WAFS (wide-area file sharing) appliances combine WAN optimization with file-caching in an effort to remove file servers from remote offices. Sometimes called wide-area file-server replacements, they also rely heavily on application-specific acceleration, especially CIFS and MAPI.
The goal of WAFS is to provide for a completely serverless office. In the not so distant future, instead of deploying file and mail servers to remote offices, IT managers will simply ship a preconfigured rack-mount appliance to each remote site, and possibly preloaded with cached data, as a file-server replacement.
One of the things that will separate the real WAFS players from the pretenders is how the appliance handles file-locking. For instance, a user at a remote office opens an Excel spreadsheet over the WAN. The WAFS appliance keeps a copy of the file in its local disk cache. While the user works on the sheet, all saves are done locally on the appliance and not sent over the WAN — greatly improving application response. When the user closes the file, the WAFS appliance then sends the updated document to the file server.
During this editing process, the WAFS box — if it does its job correctly — will have issued a file-lock on the open file on the server, and then released the lock on the final save and close. This gets interesting when the WAN goes down while the file is still open.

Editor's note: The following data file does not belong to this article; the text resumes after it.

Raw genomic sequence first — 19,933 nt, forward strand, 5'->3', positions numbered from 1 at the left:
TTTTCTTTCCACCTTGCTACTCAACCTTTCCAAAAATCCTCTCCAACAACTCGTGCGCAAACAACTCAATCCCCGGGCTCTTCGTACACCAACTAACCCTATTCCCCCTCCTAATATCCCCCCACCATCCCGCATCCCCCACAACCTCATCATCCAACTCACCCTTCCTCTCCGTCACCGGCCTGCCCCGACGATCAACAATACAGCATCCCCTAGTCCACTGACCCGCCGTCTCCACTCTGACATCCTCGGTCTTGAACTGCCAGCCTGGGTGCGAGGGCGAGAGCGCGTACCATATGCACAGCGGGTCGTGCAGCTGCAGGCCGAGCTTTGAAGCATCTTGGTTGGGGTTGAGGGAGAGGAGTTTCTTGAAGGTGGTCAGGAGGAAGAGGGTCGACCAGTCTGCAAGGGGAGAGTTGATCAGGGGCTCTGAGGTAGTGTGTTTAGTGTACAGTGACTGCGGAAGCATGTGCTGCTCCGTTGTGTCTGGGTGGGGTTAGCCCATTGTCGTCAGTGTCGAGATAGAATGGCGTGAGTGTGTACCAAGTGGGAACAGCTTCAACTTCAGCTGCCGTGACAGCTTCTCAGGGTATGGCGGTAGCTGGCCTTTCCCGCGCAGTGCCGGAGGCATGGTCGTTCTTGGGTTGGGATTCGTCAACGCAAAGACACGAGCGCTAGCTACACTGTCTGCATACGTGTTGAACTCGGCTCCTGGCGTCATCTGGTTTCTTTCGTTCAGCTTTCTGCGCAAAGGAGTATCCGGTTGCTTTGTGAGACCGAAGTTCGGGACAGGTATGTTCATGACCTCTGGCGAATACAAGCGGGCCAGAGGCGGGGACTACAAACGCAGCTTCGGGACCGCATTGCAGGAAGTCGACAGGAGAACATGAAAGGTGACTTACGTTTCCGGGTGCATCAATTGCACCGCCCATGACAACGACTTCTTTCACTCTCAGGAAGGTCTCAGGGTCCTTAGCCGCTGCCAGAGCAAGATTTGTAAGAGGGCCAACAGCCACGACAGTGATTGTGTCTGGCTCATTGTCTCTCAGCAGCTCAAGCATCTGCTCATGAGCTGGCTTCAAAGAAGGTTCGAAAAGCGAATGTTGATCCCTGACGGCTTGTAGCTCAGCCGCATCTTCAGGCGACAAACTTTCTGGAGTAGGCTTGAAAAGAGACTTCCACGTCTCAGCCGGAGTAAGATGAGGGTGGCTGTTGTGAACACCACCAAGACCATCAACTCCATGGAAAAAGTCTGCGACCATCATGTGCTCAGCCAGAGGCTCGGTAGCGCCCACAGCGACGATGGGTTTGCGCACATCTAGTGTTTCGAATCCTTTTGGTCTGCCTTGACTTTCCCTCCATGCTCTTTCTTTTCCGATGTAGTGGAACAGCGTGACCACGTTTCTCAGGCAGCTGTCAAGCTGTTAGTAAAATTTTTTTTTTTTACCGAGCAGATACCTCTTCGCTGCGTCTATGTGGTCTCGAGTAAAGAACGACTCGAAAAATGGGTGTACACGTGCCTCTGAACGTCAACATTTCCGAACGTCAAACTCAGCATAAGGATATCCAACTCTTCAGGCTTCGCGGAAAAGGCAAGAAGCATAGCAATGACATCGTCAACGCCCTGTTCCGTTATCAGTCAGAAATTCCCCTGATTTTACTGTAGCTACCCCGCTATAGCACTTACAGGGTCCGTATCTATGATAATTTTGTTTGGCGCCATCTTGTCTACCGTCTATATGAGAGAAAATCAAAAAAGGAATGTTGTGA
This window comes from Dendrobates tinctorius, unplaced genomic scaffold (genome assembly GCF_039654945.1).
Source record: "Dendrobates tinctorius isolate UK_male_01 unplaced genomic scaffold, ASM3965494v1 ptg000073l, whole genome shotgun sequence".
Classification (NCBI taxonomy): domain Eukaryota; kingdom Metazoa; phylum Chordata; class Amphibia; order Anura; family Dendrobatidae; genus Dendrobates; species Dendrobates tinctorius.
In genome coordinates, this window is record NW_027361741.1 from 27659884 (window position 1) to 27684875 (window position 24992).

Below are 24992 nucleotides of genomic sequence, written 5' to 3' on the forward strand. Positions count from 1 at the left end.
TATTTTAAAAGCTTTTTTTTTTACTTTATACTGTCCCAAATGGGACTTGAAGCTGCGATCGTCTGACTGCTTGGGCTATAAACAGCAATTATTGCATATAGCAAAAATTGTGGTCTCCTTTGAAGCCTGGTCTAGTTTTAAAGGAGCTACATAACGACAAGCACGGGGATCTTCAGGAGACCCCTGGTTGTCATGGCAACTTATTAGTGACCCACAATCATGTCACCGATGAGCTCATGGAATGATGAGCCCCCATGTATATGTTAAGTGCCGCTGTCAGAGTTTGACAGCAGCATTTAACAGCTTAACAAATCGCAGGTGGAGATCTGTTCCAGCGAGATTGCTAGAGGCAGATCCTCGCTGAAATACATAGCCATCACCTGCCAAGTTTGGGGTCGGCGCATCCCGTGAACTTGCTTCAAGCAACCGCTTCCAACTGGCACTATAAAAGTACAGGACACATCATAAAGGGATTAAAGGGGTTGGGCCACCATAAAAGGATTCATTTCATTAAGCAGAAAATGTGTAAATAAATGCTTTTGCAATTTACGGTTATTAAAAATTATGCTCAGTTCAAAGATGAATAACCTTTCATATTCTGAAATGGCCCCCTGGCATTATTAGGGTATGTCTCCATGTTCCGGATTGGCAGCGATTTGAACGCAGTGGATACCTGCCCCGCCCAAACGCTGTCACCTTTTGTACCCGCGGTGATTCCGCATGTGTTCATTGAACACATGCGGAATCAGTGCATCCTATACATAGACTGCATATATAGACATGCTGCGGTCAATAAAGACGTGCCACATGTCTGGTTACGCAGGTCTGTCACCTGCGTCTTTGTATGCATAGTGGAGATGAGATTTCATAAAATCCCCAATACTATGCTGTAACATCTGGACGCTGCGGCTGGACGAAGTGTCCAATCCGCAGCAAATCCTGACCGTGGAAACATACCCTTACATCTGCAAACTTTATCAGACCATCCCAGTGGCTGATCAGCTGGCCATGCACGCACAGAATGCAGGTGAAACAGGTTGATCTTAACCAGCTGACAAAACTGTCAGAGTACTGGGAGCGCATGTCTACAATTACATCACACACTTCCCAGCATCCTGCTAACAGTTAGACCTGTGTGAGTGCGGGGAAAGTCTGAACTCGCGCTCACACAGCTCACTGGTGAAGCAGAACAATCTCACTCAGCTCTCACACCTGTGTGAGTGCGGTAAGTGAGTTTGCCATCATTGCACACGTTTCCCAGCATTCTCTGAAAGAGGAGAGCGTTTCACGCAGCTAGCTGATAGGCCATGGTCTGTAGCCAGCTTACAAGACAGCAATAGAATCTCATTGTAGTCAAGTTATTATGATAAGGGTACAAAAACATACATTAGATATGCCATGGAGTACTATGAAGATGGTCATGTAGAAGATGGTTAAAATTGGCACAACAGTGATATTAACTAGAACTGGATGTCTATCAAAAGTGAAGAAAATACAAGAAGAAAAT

The remote user will keep on working on the locally cached copy. But what about the locked file on the file server? What happens if another user opens the same file before the first user gets a chance to save his file? A good WAFS vendor should be able to answer such questions, but there’s no perfect response.
One application that takes great advantage of WAFS advanced caching is distributed backup. Whereas backups from remote offices to the datacenter used to take hours to complete, they now take mere minutes thanks to file-differencing algorithms in the WAFS appliances. So instead of sending the entire file set over the WAN, only the changes are sent, greatly reducing the time needed to complete the backup.
For WAFS to succeed, it has to smoothly marry all WAN acceleration techniques into a comprehensive solution. But where it really shines is the cache-differencing and local-file access. On high-latency links, this alone makes it worth the cost of installation.